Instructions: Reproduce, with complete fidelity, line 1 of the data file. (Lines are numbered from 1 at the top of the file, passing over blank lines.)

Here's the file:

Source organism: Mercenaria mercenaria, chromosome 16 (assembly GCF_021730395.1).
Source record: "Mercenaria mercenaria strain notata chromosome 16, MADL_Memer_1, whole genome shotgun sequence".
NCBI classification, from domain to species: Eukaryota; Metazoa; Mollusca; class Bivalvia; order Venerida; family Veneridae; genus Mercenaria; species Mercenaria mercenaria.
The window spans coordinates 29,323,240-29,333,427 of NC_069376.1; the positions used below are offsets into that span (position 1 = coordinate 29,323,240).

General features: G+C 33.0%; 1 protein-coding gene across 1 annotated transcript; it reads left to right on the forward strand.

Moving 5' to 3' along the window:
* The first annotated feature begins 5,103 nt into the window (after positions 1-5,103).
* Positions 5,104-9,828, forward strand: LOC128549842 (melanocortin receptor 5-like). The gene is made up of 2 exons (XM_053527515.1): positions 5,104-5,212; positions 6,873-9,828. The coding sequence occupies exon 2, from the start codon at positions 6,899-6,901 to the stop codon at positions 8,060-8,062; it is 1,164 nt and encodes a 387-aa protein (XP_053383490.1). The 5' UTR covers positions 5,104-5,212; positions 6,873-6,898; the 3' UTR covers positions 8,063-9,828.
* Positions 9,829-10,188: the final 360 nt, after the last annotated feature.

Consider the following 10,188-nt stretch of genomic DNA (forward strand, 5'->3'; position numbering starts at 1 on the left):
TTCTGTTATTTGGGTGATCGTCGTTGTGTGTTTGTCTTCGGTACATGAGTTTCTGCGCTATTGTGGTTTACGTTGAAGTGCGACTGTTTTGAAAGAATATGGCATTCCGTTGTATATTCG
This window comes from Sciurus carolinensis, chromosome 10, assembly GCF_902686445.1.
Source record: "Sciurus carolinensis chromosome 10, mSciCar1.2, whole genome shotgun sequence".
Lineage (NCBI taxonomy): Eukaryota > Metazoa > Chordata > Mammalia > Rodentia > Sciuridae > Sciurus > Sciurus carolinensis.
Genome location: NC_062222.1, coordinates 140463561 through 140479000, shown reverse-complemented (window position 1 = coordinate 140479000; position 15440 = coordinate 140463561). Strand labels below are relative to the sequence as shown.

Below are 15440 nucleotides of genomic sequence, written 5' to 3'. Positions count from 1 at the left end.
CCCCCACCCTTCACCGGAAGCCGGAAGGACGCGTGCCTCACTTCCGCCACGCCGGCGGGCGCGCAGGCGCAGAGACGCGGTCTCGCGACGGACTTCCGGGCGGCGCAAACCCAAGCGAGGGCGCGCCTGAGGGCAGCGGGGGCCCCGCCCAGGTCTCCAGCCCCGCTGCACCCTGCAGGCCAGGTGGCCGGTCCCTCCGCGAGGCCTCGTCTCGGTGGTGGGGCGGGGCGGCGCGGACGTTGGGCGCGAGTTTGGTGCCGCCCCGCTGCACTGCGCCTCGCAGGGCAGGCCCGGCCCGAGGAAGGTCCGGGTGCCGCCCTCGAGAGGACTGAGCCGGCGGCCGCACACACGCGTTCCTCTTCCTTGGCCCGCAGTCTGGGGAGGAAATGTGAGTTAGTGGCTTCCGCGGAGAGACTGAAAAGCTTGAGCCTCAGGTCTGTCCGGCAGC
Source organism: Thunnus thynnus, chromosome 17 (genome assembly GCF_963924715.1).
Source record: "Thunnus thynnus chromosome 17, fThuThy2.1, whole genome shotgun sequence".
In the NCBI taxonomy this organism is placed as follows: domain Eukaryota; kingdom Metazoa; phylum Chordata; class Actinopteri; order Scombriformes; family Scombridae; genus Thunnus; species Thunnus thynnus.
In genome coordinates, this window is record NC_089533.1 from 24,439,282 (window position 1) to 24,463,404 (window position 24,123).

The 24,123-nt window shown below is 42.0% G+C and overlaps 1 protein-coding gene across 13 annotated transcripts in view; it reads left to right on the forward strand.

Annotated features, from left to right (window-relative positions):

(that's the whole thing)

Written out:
Source organism: Mercenaria mercenaria, chromosome 16 (assembly GCF_021730395.1).